Secret 7” is a much-loved anonymous charity art project that has taken place at various venues across London since its launch in 2012. For each edition, the basic framework is the same: seven tracks, by seven different bands or solo artists, are each pressed 100 time onto 7” vinyl. People from all over the world, including some very famous names, are then invited to create unique artwork for the 700 sleeves. The resulting records are exhibited and sold, with the identity of each sleeve’s designer unknown until after the point of sale. Over the years, the great and the good from the worlds of art, music and design have participated, with the likes of Peter Blake, David Shrigley, Yoko Ono, Paul Smith and Martin Parr creating anonymous artwork.
The seventh and final edition of Secret 7” took place at NOW Gallery in autumn 2020, followed by a spin-off exhibition – Planar 1/1 – featuring specially embellished turntables, with both shows organised in support of the humanitarian aid charity Help Refugees. The Net Gallery created virtual walkthroughs for the two exhibitions, which remain available to view online. We caught up with the Secret 7” co-founder, Kevin King, to find out more about the long-running project.
Exhibition view from Secret 7″ at NOW Gallery. Photo by Nina Manandhar.
The Net Gallery: How did the idea for the initiative first develop, and why do you think it’s continued to have such an enduring appeal?
Kevin King: There were two main inspirations back in 2011 when the idea was formed, the RCA Postcard sale and my desire to flex my creative muscles out of a research job I had at a record label at the time. Jordan Stokes ( Secret 7″ co-founder) and I put a lot of heart into the project, and I think that comes across to contributors and buyers of our records, those people have enjoyed watching it grow and develop over the years with the two of us as a constant driving force.
TNG: How have you gone about selecting the charities that have been supported through each edition?
KK: We sit down with a few charities before we kickstart the project, from those who’ve expressed an interest in us supporting them, to those we’ve approached directly. From there we just get a feeling for who we want to work with. This year’s charity Help Refugees are incredibly inspirational, having started from a hashtag and a call to action on Twitter, to become one of the biggest charities in that area in just a few years. Supporting the refugee crisis has always been vital, but with current events it’s a particularly timely and urgent cause right now.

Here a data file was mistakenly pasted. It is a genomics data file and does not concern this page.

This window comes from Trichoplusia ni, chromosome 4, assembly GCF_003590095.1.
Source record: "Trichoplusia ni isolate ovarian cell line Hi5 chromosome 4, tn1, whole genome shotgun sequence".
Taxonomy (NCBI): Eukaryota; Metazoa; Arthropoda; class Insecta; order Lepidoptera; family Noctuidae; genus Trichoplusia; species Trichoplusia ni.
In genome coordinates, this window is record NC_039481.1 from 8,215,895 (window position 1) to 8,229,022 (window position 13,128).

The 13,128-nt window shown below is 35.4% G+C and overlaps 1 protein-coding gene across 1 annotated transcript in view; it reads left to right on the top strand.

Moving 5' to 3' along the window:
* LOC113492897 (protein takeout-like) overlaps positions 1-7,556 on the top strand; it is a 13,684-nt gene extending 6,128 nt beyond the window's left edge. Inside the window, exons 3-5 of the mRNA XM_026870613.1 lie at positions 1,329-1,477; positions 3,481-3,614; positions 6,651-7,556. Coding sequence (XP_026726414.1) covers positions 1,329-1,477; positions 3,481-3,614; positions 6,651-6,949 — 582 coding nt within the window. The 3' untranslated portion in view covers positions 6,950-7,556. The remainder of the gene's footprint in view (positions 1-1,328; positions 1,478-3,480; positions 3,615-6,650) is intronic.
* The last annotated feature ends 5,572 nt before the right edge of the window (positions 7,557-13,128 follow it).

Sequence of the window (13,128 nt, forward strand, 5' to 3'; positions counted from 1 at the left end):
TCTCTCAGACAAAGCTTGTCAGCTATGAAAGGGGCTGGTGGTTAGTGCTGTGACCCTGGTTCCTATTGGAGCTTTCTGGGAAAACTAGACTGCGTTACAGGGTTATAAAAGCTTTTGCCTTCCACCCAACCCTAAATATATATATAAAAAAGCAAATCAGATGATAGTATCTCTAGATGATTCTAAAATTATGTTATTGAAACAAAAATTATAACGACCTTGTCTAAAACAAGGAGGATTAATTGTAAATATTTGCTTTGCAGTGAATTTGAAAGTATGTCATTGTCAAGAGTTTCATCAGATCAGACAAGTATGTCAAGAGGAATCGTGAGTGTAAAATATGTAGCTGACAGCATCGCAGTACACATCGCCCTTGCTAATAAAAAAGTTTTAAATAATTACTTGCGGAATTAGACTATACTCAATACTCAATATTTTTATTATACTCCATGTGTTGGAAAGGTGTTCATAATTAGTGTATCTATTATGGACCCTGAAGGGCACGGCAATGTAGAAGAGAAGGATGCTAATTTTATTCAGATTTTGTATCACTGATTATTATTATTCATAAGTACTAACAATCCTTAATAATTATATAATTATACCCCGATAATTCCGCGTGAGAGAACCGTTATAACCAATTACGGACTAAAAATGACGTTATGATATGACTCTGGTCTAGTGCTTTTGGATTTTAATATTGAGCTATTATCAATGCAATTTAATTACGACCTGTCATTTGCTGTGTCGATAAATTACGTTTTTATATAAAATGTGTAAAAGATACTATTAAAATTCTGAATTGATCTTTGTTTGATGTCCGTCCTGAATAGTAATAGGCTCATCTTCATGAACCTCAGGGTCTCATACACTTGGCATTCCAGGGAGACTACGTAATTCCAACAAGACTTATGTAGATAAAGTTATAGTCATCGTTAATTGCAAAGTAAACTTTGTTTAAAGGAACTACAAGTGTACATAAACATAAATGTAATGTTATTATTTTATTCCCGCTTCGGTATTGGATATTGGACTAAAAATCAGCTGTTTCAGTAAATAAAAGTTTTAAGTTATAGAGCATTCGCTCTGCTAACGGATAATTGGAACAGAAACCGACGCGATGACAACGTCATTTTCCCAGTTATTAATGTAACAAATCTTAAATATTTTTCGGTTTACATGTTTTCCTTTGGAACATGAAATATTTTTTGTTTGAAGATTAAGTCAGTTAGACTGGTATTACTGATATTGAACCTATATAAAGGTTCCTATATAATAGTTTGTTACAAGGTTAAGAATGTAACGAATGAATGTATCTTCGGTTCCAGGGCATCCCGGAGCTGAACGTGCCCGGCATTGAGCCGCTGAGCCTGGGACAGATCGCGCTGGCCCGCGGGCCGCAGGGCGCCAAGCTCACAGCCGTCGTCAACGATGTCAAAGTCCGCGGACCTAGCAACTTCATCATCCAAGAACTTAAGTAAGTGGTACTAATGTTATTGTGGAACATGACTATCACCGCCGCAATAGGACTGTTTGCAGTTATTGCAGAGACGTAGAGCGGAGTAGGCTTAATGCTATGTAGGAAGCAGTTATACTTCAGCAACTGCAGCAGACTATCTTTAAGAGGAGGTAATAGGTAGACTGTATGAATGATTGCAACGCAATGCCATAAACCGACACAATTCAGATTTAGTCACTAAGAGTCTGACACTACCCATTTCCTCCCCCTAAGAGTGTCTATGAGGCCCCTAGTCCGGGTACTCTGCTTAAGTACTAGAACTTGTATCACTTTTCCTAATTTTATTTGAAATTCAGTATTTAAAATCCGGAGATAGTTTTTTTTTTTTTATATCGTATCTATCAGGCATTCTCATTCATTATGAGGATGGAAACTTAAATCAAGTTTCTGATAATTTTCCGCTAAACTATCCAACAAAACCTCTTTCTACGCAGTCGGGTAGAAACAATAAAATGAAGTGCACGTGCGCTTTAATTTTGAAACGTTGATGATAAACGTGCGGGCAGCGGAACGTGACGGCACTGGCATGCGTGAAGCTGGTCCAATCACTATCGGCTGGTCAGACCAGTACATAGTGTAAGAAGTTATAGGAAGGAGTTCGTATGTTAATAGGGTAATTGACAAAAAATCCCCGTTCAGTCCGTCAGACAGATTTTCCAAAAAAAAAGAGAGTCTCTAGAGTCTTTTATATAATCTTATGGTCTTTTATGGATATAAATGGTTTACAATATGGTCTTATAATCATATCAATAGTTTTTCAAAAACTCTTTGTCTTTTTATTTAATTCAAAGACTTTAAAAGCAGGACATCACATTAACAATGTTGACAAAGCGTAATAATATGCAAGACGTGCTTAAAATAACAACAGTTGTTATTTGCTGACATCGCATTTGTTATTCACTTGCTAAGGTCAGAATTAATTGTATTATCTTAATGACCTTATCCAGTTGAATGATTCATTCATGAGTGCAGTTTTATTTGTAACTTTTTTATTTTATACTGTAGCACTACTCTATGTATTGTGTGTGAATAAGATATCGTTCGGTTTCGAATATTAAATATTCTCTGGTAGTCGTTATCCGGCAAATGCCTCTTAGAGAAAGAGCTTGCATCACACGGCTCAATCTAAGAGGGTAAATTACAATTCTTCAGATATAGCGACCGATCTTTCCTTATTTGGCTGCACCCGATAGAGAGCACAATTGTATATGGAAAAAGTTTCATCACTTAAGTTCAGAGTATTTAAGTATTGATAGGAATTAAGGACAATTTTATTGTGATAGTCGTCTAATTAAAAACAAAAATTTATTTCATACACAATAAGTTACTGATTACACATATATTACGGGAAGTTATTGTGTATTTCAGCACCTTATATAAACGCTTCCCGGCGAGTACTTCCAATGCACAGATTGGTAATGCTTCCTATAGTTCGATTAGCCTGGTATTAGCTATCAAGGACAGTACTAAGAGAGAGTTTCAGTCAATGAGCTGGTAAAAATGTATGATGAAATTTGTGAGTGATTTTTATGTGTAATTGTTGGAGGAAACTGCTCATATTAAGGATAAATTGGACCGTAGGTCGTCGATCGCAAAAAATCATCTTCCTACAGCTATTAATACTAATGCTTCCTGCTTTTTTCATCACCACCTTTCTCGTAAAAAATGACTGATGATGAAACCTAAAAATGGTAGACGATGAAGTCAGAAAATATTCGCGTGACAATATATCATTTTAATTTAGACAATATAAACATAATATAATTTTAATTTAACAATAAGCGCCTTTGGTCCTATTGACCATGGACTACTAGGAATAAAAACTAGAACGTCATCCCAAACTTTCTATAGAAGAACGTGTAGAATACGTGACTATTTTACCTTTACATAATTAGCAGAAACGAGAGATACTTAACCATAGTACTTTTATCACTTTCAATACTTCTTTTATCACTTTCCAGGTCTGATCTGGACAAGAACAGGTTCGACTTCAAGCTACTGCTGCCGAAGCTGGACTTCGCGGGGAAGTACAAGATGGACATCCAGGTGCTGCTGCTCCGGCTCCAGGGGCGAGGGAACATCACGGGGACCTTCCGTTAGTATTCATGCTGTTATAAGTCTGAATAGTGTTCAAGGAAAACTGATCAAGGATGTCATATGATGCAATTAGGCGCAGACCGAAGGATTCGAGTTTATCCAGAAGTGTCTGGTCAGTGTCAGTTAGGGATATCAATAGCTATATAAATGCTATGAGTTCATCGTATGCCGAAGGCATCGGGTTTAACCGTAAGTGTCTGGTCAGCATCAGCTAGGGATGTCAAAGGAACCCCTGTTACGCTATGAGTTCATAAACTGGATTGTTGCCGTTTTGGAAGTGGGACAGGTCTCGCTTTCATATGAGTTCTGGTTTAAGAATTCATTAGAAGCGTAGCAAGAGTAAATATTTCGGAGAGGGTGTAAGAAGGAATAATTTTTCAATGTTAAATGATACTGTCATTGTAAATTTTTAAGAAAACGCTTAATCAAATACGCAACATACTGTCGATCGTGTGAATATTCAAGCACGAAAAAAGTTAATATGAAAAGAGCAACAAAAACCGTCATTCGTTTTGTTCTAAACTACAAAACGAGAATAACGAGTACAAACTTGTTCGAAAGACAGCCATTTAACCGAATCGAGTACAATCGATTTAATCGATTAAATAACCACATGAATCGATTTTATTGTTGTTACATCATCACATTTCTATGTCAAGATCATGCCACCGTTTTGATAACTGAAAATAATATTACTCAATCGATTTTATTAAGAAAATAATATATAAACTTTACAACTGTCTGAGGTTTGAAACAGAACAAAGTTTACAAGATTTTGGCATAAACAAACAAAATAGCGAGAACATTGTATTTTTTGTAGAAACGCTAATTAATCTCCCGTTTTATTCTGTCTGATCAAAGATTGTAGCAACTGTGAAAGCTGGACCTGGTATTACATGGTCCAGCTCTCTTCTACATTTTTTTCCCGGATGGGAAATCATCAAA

Sleeve artwork created for ‘This is a Call’ by Foo Fighters, on display at NOW Gallery. Photo by Nina Manandhar.
TNG: Secret 7” has been hosted by a number of different venues over the years, has that helped to give the exhibitions a fresh feel and character?
KK: Definitely. The concept has stayed the same all this time, but elements like the venue, the tracks, the visual artist and cause all change to keep it feeling different. The venue always impacts how the show looks. This year for example was the first time we’ve been able to form a long wall of sleeves with 350 on each side, something we’ve wanted to do from the start but never had the space.
Secret 7″ 2020 at NOW Gallery. Photo by Charles Emerson.
TNG: What was the thinking behind extending the project this year to culminate with the Planar 1/1 exhibition and auction?
KK: We’ve had artists create unique turntables to boost our fundraising since 2016 when Thierry Noir made a set of 7 different ones. Planar 1/1 grew out of this when, in 2018, we created 10 turntables with 10 different artists, but didn’t get to have a proper show for them. This year we were able to display them at NOW Gallery immediately after the Secret 7″ show. The second lockdown put a stop to anyone being able to visit unfortunately, but we’re thankful that you guys captured it for people to experience.
Photo by Charles Emerson.
TNG: What’s next for the team and ethos behind Secret 7”?
KK: Jordan and I run a company together called Goodness with the mission to harness the power of creativity to make a positive impact, so we’ll be continuing work on that and looking to create more projects like Secret 7”.
Photo by Nina Manandhar.